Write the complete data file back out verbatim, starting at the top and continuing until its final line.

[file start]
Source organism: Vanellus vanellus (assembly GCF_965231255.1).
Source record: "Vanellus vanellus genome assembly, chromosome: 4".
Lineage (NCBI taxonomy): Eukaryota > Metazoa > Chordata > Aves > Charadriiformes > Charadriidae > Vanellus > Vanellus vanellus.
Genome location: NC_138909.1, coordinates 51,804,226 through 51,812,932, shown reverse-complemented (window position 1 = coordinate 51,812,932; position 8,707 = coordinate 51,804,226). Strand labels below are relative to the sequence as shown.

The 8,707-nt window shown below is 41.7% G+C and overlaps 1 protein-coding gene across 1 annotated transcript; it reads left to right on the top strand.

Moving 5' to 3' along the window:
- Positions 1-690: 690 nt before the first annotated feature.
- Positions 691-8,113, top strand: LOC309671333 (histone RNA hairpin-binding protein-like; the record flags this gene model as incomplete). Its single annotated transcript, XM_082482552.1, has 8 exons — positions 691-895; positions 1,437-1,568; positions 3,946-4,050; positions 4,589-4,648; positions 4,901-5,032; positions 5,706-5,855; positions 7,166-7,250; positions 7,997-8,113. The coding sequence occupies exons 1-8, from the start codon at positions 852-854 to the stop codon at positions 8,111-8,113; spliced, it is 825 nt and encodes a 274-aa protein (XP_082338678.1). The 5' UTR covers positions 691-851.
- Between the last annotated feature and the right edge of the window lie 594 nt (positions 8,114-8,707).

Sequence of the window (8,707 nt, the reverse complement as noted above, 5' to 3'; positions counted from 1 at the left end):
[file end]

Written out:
Source organism: Vanellus vanellus (assembly GCF_965231255.1).
Source record: "Vanellus vanellus genome assembly, chromosome: 4".
Lineage (NCBI taxonomy): Eukaryota > Metazoa > Chordata > Aves > Charadriiformes > Charadriidae > Vanellus > Vanellus vanellus.
Genome location: NC_138909.1, coordinates 51,804,226 through 51,812,932, shown reverse-complemented (window position 1 = coordinate 51,812,932; position 8,707 = coordinate 51,804,226). Strand labels below are relative to the sequence as shown.

The 8,707-nt window shown below is 41.7% G+C and overlaps 1 protein-coding gene across 1 annotated transcript; it reads left to right on the top strand.

Moving 5' to 3' along the window:
- Positions 1-690: 690 nt before the first annotated feature.
- Positions 691-8,113, top strand: LOC309671333 (histone RNA hairpin-binding protein-like; the record flags this gene model as incomplete). Its single annotated transcript, XM_082482552.1, has 8 exons — positions 691-895; positions 1,437-1,568; positions 3,946-4,050; positions 4,589-4,648; positions 4,901-5,032; positions 5,706-5,855; positions 7,166-7,250; positions 7,997-8,113. The coding sequence occupies exons 1-8, from the start codon at positions 852-854 to the stop codon at positions 8,111-8,113; spliced, it is 825 nt and encodes a 274-aa protein (XP_082338678.1). The 5' UTR covers positions 691-851.
- Between the last annotated feature and the right edge of the window lie 594 nt (positions 8,114-8,707).

Sequence of the window (8,707 nt, the reverse complement as noted above, 5' to 3'; positions counted from 1 at the left end):